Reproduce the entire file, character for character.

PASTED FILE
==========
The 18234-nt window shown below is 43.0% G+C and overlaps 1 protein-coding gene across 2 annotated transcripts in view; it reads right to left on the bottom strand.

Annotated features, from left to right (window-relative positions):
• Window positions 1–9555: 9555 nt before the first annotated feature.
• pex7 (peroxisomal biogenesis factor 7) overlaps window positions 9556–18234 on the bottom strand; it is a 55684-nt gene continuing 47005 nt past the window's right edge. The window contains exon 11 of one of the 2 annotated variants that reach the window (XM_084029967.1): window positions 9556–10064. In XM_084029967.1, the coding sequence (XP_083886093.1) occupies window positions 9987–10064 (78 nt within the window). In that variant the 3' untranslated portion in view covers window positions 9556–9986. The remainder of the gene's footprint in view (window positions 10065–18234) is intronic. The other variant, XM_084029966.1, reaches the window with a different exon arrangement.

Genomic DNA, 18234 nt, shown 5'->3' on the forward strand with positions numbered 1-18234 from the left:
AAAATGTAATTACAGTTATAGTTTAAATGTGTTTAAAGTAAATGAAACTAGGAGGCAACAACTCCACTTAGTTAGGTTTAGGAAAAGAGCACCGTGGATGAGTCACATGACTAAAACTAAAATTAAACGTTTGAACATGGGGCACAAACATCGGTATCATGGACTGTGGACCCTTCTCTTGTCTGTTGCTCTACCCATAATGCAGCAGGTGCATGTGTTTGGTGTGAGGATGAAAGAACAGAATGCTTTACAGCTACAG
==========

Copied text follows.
The 18234-nt window shown below is 43.0% G+C and overlaps 1 protein-coding gene across 2 annotated transcripts in view; it reads right to left on the bottom strand.

Annotated features, from left to right (window-relative positions):
• Window positions 1–9555: 9555 nt before the first annotated feature.
• pex7 (peroxisomal biogenesis factor 7) overlaps window positions 9556–18234 on the bottom strand; it is a 55684-nt gene continuing 47005 nt past the window's right edge. The window contains exon 11 of one of the 2 annotated variants that reach the window (XM_084029967.1): window positions 9556–10064. In XM_084029967.1, the coding sequence (XP_083886093.1) occupies window positions 9987–10064 (78 nt within the window). In that variant the 3' untranslated portion in view covers window positions 9556–9986. The remainder of the gene's footprint in view (window positions 10065–18234) is intronic. The other variant, XM_084029966.1, reaches the window with a different exon arrangement.

Genomic DNA, 18234 nt, shown 5'->3' on the forward strand with positions numbered 1-18234 from the left:
AAAATGTAATTACAGTTATAGTTTAAATGTGTTTAAAGTAAATGAAACTAGGAGGCAACAACTCCACTTAGTTAGGTTTAGGAAAAGAGCACCGTGGATGAGTCACATGACTAAAACTAAAATTAAACGTTTGAACATGGGGCACAAACATCGGTATCATGGACTGTGGACCCTTCTCTTGTCTGTTGCTCTACCCATAATGCAGCAGGTGCATGTGTTTGGTGTGAGGATGAAAGAACAGAATGCTTTACAGCTACAG